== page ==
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January 22, 2020

Using auto-tune on vocals | Greg Wells




Tuning vocals is an art form that often entails a lot more than just inserting a pitch correction plug-in on a vocal track and hitting play. Depending on the intonation of the singer, the tuning process can be painstaking and require many parameter adjustments along the way.

In this excerpt from Episode 6 of “Greg Wells Start to Finish,” Greg shows us his workflow and discusses his strategies for setting Antares Auto-Tune. (Note that he’s using Auto-Tune 8, and the examples and graphics in this article use Auto-Tune Pro, the most recent version.)


As Greg is working on tuning the vocal track, he sometimes listens to the voice soloed, but more often with the guitar and piano in. A good reason to leave at least one instrument on when you’re tuning is to provide a pitch reference. Not for Auto-Tune, which has its own internal tuning reference, but for your ear. You can make better tuning decisions if you have some harmonic context. It’s also always helpful to have a keyboard instrument within reach when you’re tuning—it could be a real or MIDI piano—that you can use to identify notes from the vocal or figure out the correct destination for a particular note.

Back to Greg, he says his essential philosophy on using Auto-Tune is that it shouldn’t be detectable by the listener unless you’re using it as an effect, such as on R&B vocals with “the Auto-Tune Effect.” If you set it subtly, you can tighten up the vocal intonation without anyone knowing that you did.

You can open Auto-Tune as a track insert or use it as an AudioSuite (rendered) effect. Greg does the latter in this video.

You’ll notice in the excerpt that Greg’s workflow with Auto-Tune in Pro Tools entails using it as an AudioSuite effect. He works on one phrase at a time and renders his changes to the audio file as he goes along. For those unfamiliar with Pro Tools, AudioSuite effects are not inserted on a channel but are applied destructively to selected audio regions. In Logic, the process is called “Selection-Based Processing.” Most DAWs offer something similar.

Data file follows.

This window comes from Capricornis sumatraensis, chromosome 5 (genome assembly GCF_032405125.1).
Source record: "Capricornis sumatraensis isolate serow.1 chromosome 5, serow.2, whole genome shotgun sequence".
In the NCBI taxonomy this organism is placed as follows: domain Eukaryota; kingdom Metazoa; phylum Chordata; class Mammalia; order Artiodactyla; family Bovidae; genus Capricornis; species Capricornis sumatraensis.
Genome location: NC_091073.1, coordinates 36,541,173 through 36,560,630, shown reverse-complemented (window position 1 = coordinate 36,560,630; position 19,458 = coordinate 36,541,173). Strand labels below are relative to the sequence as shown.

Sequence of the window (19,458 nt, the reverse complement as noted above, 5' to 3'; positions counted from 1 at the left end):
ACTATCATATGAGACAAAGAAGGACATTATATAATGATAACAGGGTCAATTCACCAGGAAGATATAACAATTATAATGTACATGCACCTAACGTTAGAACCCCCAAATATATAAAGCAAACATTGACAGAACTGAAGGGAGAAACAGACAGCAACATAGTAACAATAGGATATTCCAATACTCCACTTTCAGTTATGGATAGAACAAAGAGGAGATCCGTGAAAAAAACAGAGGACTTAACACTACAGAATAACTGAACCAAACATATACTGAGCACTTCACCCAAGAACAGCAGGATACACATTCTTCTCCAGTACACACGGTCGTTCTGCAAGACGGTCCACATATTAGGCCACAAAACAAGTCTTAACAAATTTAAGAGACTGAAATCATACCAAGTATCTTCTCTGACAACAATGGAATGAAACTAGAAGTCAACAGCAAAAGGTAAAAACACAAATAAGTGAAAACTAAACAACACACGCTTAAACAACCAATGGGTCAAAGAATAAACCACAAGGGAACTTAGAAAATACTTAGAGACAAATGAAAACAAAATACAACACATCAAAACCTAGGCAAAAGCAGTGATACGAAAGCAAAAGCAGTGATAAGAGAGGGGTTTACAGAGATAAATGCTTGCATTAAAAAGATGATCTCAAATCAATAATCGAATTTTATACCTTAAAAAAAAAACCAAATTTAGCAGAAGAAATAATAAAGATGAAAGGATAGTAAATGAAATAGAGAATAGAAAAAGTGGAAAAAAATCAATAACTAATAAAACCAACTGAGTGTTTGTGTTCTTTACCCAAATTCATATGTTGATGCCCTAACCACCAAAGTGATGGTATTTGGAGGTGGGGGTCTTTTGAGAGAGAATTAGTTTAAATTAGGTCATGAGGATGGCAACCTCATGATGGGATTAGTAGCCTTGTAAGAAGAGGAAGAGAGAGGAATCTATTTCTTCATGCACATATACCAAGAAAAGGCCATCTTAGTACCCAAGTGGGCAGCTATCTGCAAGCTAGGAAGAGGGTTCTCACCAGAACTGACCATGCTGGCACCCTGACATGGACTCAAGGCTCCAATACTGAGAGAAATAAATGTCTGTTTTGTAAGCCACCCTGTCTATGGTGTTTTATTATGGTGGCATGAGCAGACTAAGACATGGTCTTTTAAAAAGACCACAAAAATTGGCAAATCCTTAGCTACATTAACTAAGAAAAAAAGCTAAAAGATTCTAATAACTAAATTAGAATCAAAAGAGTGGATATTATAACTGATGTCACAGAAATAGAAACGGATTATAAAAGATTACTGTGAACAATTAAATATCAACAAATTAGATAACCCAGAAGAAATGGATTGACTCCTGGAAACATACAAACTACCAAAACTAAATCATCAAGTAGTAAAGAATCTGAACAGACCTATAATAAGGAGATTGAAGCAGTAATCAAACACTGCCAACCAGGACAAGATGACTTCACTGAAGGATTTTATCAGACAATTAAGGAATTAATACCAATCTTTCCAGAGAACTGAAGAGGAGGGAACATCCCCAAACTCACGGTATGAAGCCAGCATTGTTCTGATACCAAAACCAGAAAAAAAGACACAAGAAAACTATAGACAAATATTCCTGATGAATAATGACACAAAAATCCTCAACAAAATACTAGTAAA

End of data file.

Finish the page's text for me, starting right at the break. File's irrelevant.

It’s always important to make a backup of the track or the project when you’re doing destructive editing. You want to have the option of going back to the unprocessed copy, if need be.


As he’s getting his settings figured out, Greg decides that the default Retune Speed on Auto-Tune is too fast for his taste, and is making the effect too noticeable. The Retune Speed parameter, expressed in milliseconds, determines how quickly Auto-Tune corrects a note that’s out of tune. If you set the speed to its fastest setting, 0, you get the “Auto-Tune Effect,” the one used on so many R&B and pop songs, which makes the vocal glide from note to note in an intentionally obvious way.

EX 1a: Here’s a vocal line with no Auto-Tune processing.

EX 1b: Here’s the same vocal with Auto-Tune Pro’s Retune Speed set to full to create the Auto-Tune Effect.

Auto-Tune Pro setting for Example 1b

In the case of Bryce’s vocal, Greg decides to set the Retune Speed to a setting of 109, for the first phrase. That isn't particularly fast, and certainly won’t produce the Auto-Tune Effect. He jokes that setting it this way is like giving the singer, “One glass of red wine.”

Another parameter Greg adjusts is called Tracking. It governs how picky Auto-Tune will be in determining which parts of the incoming signal to tune. For the first line of the vocal that Greg is working on, he sets the Tracking to be more Choosy than Relaxed, which means it will have a higher threshold for determining that a note needs to be tuned. Referring to his Tracking setting, he says that’s like a “half a glass of red wine.”